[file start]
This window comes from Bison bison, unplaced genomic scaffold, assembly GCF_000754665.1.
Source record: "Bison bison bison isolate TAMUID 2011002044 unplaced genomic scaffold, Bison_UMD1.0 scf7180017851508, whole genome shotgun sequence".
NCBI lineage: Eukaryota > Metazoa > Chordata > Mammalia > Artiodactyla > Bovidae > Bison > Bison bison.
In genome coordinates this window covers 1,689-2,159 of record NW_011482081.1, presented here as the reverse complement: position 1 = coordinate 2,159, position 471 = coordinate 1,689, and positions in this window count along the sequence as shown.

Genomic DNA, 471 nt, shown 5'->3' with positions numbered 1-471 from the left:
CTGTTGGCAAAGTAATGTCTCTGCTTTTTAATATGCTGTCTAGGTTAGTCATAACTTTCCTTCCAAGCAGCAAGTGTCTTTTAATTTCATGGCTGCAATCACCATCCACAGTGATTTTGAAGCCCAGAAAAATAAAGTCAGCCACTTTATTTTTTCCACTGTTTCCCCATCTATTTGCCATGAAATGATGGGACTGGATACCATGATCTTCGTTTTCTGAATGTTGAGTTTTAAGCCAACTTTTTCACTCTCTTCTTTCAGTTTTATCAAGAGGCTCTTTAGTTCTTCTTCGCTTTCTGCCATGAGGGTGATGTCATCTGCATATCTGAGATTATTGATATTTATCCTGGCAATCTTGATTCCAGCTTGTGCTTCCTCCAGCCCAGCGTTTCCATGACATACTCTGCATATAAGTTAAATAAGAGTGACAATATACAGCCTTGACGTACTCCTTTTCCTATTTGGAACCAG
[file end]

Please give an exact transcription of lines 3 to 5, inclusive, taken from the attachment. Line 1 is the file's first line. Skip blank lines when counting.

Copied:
NCBI lineage: Eukaryota > Metazoa > Chordata > Mammalia > Artiodactyla > Bovidae > Bison > Bison bison.
In genome coordinates this window covers 1,689-2,159 of record NW_011482081.1, presented here as the reverse complement: position 1 = coordinate 2,159, position 471 = coordinate 1,689, and positions in this window count along the sequence as shown.

Genomic DNA, 471 nt, shown 5'->3' with positions numbered 1-471 from the left: